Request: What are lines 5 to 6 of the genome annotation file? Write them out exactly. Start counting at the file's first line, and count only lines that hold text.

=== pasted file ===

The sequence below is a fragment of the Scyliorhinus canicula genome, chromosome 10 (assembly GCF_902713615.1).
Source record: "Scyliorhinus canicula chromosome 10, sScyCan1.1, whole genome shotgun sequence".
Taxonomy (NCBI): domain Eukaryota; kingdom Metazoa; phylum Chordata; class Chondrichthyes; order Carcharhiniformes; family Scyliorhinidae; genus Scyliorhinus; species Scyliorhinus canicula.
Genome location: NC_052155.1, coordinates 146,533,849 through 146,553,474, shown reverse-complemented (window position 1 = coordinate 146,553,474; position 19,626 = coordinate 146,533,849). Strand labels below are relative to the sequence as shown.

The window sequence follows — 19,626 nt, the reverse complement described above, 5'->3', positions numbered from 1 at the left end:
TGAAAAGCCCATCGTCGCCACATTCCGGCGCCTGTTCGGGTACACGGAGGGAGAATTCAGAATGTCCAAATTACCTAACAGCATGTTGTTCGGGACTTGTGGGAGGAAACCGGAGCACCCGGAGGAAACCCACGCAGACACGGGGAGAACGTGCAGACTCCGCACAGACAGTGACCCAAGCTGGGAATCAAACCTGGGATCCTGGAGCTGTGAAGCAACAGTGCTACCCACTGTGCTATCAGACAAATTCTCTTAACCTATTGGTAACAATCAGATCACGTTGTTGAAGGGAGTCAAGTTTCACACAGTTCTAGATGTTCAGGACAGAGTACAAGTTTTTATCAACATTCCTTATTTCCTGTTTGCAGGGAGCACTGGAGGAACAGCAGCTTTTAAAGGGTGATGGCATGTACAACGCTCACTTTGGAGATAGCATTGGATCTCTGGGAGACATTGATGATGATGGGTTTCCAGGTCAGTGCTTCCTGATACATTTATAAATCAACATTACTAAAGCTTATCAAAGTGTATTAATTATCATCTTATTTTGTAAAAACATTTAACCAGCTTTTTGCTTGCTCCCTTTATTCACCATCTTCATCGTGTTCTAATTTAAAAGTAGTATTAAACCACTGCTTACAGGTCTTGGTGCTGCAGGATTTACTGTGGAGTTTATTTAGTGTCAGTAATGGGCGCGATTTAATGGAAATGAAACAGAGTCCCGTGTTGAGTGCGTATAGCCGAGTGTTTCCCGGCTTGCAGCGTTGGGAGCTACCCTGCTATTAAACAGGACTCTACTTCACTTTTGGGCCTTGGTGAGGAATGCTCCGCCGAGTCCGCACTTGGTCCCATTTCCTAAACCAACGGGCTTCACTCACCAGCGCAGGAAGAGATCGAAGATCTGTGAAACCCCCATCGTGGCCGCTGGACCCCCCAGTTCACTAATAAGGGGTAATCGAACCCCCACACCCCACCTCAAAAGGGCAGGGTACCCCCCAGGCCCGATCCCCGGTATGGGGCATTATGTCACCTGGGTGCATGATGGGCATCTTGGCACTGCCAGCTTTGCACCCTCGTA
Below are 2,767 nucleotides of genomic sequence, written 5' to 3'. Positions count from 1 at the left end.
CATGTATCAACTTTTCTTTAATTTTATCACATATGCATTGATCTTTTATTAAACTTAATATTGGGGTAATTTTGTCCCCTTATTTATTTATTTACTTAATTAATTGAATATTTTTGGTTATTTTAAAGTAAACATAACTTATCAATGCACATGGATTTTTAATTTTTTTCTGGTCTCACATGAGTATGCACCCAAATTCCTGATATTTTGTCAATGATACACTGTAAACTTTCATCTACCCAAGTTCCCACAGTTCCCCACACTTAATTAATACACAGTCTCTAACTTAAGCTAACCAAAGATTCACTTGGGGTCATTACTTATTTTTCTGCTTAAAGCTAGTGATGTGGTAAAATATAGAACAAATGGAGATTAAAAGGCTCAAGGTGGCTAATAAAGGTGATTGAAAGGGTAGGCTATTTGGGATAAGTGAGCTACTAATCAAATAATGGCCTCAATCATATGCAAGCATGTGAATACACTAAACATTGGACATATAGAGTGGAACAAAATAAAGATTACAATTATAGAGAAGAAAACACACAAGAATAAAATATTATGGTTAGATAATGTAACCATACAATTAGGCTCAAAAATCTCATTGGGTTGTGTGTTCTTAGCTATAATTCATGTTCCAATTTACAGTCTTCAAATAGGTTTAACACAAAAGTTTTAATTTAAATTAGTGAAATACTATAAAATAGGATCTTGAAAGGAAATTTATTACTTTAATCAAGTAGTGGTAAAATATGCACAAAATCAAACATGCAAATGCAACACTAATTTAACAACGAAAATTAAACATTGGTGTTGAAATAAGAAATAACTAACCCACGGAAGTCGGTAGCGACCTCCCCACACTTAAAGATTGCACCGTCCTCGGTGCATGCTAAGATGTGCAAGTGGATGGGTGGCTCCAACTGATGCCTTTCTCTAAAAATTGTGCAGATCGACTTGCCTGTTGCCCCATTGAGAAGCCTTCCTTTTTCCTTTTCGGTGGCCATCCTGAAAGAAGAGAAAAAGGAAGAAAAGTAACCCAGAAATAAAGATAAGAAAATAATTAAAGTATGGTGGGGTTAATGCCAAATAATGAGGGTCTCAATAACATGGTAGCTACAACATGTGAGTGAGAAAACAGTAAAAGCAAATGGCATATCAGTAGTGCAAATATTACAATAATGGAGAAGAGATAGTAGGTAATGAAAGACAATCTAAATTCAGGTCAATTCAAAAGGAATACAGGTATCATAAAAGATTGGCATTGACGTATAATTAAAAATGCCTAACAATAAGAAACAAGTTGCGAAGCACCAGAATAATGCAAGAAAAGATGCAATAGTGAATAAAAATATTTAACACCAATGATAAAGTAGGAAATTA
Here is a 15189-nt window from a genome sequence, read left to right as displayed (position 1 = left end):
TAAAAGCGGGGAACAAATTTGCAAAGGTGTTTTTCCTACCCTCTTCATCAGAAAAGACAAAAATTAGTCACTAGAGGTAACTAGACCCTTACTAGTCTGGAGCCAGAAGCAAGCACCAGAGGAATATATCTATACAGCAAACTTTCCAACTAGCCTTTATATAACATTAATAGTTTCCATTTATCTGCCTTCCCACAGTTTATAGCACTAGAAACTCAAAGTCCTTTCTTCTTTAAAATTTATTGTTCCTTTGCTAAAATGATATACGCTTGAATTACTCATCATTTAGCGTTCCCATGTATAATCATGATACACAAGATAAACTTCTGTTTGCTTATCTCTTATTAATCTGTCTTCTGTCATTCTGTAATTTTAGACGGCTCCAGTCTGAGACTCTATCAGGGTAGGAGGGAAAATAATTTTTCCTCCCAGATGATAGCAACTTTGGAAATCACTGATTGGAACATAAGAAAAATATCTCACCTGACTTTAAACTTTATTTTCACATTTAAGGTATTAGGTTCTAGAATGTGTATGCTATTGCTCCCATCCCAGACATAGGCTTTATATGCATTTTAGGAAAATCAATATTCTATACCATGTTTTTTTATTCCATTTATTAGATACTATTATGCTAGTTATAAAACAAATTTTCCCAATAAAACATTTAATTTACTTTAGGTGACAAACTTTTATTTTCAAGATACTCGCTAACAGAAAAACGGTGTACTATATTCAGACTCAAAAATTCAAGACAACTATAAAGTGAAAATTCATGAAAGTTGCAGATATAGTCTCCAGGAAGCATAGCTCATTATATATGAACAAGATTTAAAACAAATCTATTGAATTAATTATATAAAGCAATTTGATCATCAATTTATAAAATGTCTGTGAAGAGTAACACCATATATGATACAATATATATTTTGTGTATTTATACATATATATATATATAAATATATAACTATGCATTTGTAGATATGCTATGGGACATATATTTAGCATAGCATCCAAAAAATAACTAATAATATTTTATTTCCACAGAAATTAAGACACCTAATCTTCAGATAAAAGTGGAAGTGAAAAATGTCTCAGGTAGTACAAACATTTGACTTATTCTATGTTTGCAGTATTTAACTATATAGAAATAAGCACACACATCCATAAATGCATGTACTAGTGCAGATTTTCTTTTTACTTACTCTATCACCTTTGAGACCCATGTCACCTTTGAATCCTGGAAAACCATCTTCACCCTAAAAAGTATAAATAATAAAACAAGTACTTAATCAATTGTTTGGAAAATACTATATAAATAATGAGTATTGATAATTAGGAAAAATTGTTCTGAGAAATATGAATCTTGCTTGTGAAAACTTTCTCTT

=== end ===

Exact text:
The window sequence follows — 19,626 nt, the reverse complement described above, 5'->3', positions numbered from 1 at the left end:
TGAAAAGCCCATCGTCGCCACATTCCGGCGCCTGTTCGGGTACACGGAGGGAGAATTCAGAATGTCCAAATTACCTAACAGCATGTTGTTCGGGACTTGTGGGAGGAAACCGGAGCACCCGGAGGAAACCCACGCAGACACGGGGAGAACGTGCAGACTCCGCACAGACAGTGACCCAAGCTGGGAATCAAACCTGGGATCCTGGAGCTGTGAAGCAACAGTGCTACCCACTGTGCTATCAGACAAATTCTCTTAACCTATTGGTAACAATCAGATCACGTTGTTGAAGGGAGTCAAGTTTCACACAGTTCTAGATGTTCAGGACAGAGTACAAGTTTTTATCAACATTCCTTATTTCCTGTTTGCAGGGAGCACTGGAGGAACAGCAGCTTTTAAAGGGTGATGGCATGTACAACGCTCACTTTGGAGATAGCATTGGATCTCTGGGAGACATTGATGATGATGGGTTTCCAGGTCAGTGCTTCCTGATACATTTATAAATCAACATTACTAAAGCTTATCAAAGTGTATTAATTATCATCTTATTTTGTAAAAACATTTAACCAGCTTTTTGCTTGCTCCCTTTATTCACCATCTTCATCGTGTTCTAATTTAAAAGTAGTATTAAACCACTGCTTACAGGTCTTGGTGCTGCAGGATTTACTGTGGAGTTTATTTAGTGTCAGTAATGGGCGCGATTTAATGGAAATGAAACAGAGTCCCGTGTTGAGTGCGTATAGCCGAGTGTTTCCCGGCTTGCAGCGTTGGGAGCTACCCTGCTATTAAACAGGACTCTACTTCACTTTTGGGCCTTGGTGAGGAATGCTCCGCCGAGTCCGCACTTGGTCCCATTTCCTAAACCAACGGGCTTCACTCACCAGCGCAGGAAGAGATCGAAGATCTGTGAAACCCCCATCGTGGCCGCTGGACCCCCCAGTTCACTAATAAGGGGTAATCGAACCCCCACACCCCACCTCAAAAGGGCAGGGTACCCCCCAGGCCCGATCCCCGGTATGGGGCATTATGTCACCTGGGTGCATGATGGGCATCTTGGCACTGCCAGCTTTGCACCCTCGTA